Archives for HOME VIDEO

Review: MEDIAS RES-Impressive Micro-Budget Neo-Noir

Dave, in debt to his roommate Joe, finds himself caught in the middle of an escalating series of crimes in the aptly titled neo-noir Medias Res. Dave is something of a would-be salesman, offering all sorts of wares from the trunk of his car. Unable to pay back his drug dealing roommate Joe, he is trapped as a kind of indentured servant accompanying Joe on various criminal endeavors. As Dave is drawn deeper into the underworld of Oakland, he becomes embroiled in a scheme that somehow involves Summer Hayes, the star of his favorite TV show, as well as the
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If You’re Ready to Laugh, Cry, Love, Hate, Befriend, Betray, and Confess it All on Blu-Ray, I Want You! – KOLOBOS Blu-ray Review

Thousands gather in upstate New York for a forgettable revamp of the legendary Woodstock festival, as the unforgettable (for all the wrong reasons) Star Wars: The Phantom Menace hits theaters on every corner of the globe. Bill Clinton is disgracefully readying himself for one of the most controversial exits from the White House, and Woody Allen is three years into an equally controversial marriage he entered with his own daughter. That’s right, punk; we’re talking about 1999. At the time, reality TV was in its infancy, with shows like The Real World becoming massive hits that would soon change television
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NOTHING TO DO: An Honest Look at Family Pathologies, Grief and Human Vulnerability

“What happens when you can’t stand the way your sibling does just about anything, but you’re forced to be with them during your father’s last days on Earth?” Upon reading that sentence, I was fully intrigued to watch this film because of my own personal experiences with sibling rivalry and the consistent quest of alleviating it. From the beginning, Nothing to Do showcases the honest and conflicting truth of dealing with the death of a loved one. It also brings up the inevitability of having to be around people you wouldn’t otherwise because of familial bonds. The leading character, Kenny (Paul Fahrenkopf),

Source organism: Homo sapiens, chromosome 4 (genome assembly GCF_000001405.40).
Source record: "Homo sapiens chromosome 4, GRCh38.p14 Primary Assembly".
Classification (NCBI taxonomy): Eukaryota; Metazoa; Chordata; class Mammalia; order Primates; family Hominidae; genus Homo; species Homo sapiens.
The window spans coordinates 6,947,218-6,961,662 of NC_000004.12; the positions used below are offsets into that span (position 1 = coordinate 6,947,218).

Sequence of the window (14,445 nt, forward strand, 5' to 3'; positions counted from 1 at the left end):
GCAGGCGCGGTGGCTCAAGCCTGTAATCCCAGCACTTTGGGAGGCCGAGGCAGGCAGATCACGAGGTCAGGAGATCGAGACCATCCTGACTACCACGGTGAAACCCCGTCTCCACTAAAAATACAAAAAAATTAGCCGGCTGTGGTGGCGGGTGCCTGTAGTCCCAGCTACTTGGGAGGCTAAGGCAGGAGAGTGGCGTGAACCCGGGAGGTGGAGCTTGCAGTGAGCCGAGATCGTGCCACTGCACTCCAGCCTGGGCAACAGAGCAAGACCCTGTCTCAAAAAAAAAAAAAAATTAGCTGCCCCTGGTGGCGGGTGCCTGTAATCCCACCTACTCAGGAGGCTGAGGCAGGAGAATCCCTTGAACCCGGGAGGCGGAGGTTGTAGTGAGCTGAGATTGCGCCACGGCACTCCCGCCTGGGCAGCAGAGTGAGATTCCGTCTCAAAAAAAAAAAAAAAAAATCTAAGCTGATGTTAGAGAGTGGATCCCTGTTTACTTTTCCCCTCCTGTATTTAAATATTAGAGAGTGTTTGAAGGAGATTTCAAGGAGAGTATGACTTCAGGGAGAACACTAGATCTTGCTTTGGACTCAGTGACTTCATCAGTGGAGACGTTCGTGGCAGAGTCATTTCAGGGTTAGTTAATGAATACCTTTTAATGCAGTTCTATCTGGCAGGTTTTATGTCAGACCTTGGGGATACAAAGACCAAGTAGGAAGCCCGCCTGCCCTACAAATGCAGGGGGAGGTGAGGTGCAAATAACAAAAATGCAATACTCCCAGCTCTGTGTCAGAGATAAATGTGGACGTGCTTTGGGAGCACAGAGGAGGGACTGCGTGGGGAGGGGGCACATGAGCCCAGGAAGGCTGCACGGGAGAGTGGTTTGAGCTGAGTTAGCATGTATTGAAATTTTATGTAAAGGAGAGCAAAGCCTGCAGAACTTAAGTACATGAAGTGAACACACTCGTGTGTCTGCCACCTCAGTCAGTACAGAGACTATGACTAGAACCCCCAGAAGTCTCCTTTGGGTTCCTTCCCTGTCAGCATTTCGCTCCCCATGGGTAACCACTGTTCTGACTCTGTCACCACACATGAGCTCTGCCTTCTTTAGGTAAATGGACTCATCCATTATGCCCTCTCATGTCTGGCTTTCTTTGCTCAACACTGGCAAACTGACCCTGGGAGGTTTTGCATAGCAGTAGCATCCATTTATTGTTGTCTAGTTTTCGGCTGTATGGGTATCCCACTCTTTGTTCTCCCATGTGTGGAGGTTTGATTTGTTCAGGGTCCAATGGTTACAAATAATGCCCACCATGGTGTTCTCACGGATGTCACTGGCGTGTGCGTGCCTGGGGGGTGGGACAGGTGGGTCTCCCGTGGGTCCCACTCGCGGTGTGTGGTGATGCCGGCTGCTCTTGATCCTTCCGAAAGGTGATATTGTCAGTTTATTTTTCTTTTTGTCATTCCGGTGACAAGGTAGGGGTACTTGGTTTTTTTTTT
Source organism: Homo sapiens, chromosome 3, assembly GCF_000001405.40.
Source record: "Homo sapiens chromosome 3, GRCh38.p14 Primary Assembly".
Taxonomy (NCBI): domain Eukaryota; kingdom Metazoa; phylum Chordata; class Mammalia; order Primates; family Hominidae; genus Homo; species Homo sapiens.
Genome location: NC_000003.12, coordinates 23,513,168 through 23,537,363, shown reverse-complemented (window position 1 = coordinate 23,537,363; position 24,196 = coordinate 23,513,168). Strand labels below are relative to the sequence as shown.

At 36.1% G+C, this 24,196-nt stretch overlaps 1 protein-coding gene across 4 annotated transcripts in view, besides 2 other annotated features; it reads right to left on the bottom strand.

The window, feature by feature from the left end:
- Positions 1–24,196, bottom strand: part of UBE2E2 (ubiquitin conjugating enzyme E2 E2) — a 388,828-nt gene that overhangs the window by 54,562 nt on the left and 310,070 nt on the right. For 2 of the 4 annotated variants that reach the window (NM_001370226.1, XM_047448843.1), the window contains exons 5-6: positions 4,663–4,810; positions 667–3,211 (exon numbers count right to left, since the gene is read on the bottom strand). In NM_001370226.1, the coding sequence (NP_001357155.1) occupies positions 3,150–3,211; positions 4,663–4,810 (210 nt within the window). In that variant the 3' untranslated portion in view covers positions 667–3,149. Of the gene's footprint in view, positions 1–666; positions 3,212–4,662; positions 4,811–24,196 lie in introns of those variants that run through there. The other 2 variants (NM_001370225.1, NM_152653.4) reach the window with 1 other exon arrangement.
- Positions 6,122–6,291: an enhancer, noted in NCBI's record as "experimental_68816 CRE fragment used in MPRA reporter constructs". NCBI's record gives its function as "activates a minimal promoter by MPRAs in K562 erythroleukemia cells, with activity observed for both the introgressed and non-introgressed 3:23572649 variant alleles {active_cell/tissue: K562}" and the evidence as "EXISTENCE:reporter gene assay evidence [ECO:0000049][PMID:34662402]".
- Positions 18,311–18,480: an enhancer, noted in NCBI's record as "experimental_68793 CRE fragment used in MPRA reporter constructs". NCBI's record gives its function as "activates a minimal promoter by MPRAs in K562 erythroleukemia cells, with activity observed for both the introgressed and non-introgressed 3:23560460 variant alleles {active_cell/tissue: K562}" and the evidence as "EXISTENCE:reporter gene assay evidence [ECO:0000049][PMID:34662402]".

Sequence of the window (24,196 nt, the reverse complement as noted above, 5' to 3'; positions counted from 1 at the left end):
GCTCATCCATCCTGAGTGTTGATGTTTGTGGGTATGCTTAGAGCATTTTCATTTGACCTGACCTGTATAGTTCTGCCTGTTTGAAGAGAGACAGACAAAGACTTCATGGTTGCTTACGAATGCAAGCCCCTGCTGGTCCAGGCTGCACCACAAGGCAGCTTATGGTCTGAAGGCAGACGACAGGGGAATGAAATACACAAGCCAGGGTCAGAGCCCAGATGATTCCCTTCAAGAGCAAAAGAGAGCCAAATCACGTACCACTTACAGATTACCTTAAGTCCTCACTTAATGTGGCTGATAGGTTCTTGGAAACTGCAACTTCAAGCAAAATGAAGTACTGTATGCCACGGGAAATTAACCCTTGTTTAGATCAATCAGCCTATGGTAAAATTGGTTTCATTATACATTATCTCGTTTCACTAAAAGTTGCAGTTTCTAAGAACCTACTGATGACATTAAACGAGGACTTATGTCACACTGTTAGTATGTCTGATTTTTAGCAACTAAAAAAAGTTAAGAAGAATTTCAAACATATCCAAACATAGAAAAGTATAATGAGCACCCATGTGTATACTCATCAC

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Undermining the Patriarchy and Fascism: Ana in THE SPIRIT OF THE BEEHIVE

As the barren landscape for Victor Erice’s Spirit of the Beehive/El Espiritu de la Colmena (1976) is investigated in the film’s opening shots, a subtle icon in front of a building of a small, Spanish village immediately reveals its connection to Francoist Spain. Five overlapped, vertically upright arrows with a bow across the middle that serve as a clear indication of Filangism (a conservative, pro-Franco ideology). They are planted on the side of a wall as the camera creeps further into the village as its inhabitants gather to see James Whale’s 1931 adaptation of Frankenstein. A young Ana is mystified
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DEATH HOUSE is Less ‘THE EXPENDABLES of Horror’ and Instead Completely Disposable

“During an exclusive tour, a power breakdown inside a secret prison known as the Death House sends two agents fighting through a labrynth of horrors while being pursued by a ruthless army of roaming inmates. As they fight to escape, the agents push toward the lowest depths of the facility where they learn a supernatural group of evil beings are their only chance for survival.” After years of build-up, the much-hyped and greatly-anticipated Death House — written by Gunnar Hansen and directed by Harrison Smith — dropped on VOD, Blu-ray, and DVD this week. The film has screened at festivals